Take a Great Advantage of Delaware Incorporation

Delaware is the recognized leader in corporate, limited liability, and limited partnership law. The owners and operators of a Delaware corporation or limited liability company are not required to be identified in the public records of the State. Also, Delaware has a minimal corporate franchise tax (as low as $175.00 per year) that is not based on income. In addition, there is no Delaware income tax for Delaware corporations or limited liability companies that do not do business in Delaware.

Delaware is recognized as having a favorable tax climate. It has no sales tax, no personal property tax, and no intangible property tax on corporations. In addition, there is no taxation upon shares of stock held by non-residents and no inheritance tax upon non-resident holders, no tax on inventories and no tax on process machinery or equipment, and no personal property tax, no unitary tax, no State-level real property tax. Also, the corporation may keep all of its books and records outside of Delaware. You or your client can take advantage of these benefits through the use of a Delaware corporation.

By utilizing a Delaware corporation to own your boat or aircraft rather than owning it as an individual, you may be able to shelter yourself from the above-mentioned taxes. Many boat or aircraft owners recognize that a sales/use tax will be due in the State they are actually keeping or using the vessel. They also understand that under ordinary circumstances, when they choose to sell the vessel, the new owner will have to pay a sales tax on the purchase of the vessel. With this in mind, they can choose to put the vessel into a Delaware corporation and pay the tax in the corporate name (deriving other benefits incorporation has to offer, such as limited liability). When the vessel is subsequently put up for sale, the owner has the flexibility of selling the vessel as an asset of the corporation or selling the entire corporation, of which the vessel is an asset. The sale can be accomplished by simply transferring the shares of stock in the corporation over to the new owners. This arrangement can be very attractive to the prospective purchaser because the title to the vessel has not changed hands - it is still registered with the corporation. Therefore, no sales tax may be assessable on the transfer, and no re-registration costs are incurred. Additional tax savings may be realized if the vessel is used for business purposes.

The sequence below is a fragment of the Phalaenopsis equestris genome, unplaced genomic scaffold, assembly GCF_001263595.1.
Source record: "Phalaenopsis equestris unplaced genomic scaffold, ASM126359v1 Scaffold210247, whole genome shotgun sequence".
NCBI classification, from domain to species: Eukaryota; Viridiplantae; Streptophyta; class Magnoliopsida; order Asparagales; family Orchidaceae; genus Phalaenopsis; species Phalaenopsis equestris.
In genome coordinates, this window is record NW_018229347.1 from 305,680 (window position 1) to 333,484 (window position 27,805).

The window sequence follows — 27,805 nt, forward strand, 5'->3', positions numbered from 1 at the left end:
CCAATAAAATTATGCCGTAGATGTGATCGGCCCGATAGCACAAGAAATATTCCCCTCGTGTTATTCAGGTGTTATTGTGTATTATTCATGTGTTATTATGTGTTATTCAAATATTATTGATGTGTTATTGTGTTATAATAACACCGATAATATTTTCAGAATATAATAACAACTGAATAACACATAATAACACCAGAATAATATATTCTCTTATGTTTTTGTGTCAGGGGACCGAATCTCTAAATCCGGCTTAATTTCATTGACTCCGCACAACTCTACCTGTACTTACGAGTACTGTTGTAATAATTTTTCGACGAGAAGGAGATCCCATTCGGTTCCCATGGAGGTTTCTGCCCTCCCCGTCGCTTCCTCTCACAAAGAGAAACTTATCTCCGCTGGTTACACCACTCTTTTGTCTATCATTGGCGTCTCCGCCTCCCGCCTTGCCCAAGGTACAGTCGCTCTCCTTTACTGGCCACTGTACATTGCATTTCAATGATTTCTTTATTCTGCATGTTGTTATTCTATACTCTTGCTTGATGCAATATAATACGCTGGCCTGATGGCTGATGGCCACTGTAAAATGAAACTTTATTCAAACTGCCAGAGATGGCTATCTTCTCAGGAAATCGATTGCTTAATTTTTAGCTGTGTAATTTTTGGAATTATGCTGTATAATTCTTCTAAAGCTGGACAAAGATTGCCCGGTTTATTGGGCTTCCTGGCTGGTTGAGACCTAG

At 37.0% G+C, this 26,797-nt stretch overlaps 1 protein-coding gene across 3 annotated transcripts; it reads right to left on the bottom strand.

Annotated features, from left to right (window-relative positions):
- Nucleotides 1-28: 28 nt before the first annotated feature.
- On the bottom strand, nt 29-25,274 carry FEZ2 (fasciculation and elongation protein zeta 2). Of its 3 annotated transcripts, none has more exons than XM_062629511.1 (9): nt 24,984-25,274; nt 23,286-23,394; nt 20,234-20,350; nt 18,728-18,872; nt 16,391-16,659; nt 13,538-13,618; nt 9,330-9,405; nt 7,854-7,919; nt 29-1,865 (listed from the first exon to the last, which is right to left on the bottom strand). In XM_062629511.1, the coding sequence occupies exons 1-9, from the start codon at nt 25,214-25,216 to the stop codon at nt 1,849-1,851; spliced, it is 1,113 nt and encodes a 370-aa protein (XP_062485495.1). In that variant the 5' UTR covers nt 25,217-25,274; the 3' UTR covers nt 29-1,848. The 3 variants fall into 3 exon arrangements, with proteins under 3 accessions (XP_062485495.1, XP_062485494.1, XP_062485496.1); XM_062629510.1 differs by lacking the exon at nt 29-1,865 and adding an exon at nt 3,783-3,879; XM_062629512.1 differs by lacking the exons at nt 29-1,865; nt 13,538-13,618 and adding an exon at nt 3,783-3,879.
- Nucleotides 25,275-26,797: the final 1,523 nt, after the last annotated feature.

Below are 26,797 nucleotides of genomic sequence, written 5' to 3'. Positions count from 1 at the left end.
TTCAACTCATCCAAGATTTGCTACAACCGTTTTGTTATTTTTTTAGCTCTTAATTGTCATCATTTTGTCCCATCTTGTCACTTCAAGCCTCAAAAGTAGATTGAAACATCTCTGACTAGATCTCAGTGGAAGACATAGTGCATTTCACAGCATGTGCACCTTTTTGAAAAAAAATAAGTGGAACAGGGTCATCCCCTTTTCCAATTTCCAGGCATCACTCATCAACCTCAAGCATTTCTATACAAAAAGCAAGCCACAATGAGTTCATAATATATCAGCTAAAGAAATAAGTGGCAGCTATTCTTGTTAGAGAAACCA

Also, Delaware offers an extremely attractive tool for corporate tax planners -- the passive investment company. Corporations whose activities within Delaware are restricted to the management of income from intangible assets (such as marketable securities, intellectual property, intercompany debt, and subsidiary stock) are exempt from Delaware income tax. Delaware passive investment entities may achieve state tax savings in other states as well. The creative corporate state tax planner can use this simple exemption in many ways to great advantage.

Partnerships, sole proprietorships, and shareholders of S Corporations are not subject to State corporate income taxes. Individuals carrying on business as partners, sole proprietors, or who are shareholders of S Corporations are liable for personal income taxes imposed by the State only on their proportionate share of partnership, proprietorship, or S Corporate income.

A Delaware Limited Liability Company (LLC) is a hybrid business entity designed to combine the advantages of a corporation with the tax advantages of a partnership. Like a corporation, the owners of an LLC are not personally liable for the LLC's debts and obligations. Like a partnership, an LLC can be treated as a pass-through entity for tax purposes. Beginning in 1997, the IRS no longer taxes these entities as corporations. They permit the LLC to elect whether taxation as a partnership or corporation best fits the needs of its business and its Members. This may be advantageous for those who cannot meet the IRS requirements for an "S" corporation and desire the pass-through tax treatment.